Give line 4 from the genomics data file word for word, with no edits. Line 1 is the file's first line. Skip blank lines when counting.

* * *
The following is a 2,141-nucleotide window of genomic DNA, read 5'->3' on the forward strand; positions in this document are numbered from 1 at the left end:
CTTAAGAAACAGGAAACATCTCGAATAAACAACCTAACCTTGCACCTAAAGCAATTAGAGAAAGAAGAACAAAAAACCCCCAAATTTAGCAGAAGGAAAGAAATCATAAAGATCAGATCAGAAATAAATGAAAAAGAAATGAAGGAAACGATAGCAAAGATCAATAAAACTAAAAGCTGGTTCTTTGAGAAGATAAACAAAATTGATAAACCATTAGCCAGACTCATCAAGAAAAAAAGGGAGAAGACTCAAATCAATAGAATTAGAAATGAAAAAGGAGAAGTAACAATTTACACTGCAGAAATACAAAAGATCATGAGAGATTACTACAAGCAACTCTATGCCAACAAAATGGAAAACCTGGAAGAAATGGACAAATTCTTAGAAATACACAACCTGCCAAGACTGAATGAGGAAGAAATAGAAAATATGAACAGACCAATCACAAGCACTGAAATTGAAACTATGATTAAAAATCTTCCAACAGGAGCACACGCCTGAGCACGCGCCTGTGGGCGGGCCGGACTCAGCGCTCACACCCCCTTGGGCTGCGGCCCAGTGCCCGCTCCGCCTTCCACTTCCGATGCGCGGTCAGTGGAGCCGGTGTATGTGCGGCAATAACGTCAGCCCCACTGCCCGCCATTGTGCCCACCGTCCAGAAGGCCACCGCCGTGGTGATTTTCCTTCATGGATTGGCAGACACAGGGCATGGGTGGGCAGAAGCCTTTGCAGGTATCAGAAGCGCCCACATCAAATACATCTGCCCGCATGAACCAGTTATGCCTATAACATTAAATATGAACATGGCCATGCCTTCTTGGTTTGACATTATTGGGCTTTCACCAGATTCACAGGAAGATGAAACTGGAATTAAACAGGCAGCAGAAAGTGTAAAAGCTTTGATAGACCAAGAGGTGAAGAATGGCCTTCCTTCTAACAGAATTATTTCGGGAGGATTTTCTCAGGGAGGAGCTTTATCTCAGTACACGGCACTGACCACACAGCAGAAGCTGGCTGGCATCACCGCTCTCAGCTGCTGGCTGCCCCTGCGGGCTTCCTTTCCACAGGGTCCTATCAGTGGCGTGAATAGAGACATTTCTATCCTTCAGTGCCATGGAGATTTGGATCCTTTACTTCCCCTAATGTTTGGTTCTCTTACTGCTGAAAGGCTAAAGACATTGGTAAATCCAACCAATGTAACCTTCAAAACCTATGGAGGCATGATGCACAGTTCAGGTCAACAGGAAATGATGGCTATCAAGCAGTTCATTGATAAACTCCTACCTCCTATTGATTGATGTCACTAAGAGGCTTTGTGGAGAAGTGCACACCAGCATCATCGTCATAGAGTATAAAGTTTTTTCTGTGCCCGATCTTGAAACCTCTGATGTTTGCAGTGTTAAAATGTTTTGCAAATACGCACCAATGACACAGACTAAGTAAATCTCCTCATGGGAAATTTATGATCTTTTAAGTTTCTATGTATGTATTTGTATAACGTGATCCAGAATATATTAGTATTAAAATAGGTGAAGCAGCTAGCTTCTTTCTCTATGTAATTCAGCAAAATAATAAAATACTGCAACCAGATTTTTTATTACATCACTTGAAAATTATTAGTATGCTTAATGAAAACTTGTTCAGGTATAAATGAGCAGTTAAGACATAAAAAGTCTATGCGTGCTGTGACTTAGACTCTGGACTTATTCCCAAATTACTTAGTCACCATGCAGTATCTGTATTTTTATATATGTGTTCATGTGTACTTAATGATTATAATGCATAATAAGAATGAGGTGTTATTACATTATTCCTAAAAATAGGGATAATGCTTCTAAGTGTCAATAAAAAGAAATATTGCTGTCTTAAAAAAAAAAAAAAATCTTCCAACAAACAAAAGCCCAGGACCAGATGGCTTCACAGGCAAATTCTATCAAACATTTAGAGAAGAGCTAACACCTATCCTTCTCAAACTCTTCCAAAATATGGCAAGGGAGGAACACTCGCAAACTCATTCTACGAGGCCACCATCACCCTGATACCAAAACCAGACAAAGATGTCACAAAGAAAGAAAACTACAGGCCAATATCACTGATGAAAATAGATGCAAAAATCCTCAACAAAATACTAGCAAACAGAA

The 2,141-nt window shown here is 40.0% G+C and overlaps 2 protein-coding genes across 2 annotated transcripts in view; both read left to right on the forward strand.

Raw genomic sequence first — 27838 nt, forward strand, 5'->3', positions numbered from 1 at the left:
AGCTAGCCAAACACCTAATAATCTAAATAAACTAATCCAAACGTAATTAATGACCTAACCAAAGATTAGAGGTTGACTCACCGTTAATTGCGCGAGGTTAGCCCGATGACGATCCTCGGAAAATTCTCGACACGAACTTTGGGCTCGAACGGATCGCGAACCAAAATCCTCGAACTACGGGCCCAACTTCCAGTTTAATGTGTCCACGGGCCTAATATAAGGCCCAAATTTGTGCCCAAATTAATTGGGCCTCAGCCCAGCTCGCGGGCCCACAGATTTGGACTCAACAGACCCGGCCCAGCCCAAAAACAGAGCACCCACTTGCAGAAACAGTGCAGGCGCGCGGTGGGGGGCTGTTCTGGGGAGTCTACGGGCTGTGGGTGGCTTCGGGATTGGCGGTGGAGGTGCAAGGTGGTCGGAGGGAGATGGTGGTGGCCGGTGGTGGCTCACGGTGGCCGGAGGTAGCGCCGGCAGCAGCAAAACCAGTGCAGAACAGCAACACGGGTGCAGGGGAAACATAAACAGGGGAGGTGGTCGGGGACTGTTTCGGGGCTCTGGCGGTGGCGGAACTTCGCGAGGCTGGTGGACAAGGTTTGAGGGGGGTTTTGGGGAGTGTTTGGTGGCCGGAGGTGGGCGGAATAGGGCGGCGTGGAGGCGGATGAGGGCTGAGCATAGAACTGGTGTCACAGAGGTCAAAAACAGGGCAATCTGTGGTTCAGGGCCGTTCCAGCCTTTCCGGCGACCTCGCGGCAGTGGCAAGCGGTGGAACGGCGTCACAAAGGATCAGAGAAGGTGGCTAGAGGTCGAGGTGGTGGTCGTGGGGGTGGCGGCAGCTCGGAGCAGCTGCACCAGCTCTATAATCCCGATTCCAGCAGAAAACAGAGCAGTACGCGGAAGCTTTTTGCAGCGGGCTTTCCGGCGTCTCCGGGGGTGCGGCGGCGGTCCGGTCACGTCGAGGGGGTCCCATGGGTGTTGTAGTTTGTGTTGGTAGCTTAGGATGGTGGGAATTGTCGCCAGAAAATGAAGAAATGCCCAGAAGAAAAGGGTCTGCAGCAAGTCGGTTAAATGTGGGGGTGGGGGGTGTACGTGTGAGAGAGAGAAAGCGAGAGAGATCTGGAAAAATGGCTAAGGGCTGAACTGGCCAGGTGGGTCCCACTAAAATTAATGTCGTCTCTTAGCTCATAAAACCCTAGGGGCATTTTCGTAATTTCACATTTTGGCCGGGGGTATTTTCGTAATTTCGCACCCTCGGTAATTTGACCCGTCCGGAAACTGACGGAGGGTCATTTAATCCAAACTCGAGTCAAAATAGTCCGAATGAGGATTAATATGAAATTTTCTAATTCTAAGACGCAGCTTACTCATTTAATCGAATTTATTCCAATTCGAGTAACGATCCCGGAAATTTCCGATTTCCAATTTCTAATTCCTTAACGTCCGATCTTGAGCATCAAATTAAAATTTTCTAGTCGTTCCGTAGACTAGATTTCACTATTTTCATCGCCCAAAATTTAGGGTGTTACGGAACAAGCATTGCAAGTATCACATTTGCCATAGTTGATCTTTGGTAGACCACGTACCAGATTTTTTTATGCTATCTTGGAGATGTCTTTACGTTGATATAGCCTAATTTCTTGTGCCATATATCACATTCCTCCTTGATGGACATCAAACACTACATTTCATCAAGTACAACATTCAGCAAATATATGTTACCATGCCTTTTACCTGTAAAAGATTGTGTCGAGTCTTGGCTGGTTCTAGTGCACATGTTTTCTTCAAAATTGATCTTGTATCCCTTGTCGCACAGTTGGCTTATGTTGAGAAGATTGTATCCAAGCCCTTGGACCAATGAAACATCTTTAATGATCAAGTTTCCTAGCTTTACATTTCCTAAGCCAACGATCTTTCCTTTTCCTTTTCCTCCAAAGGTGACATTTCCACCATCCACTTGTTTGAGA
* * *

Raw genomic sequence first — 27838 nt, forward strand, 5'->3', positions numbered from 1 at the left: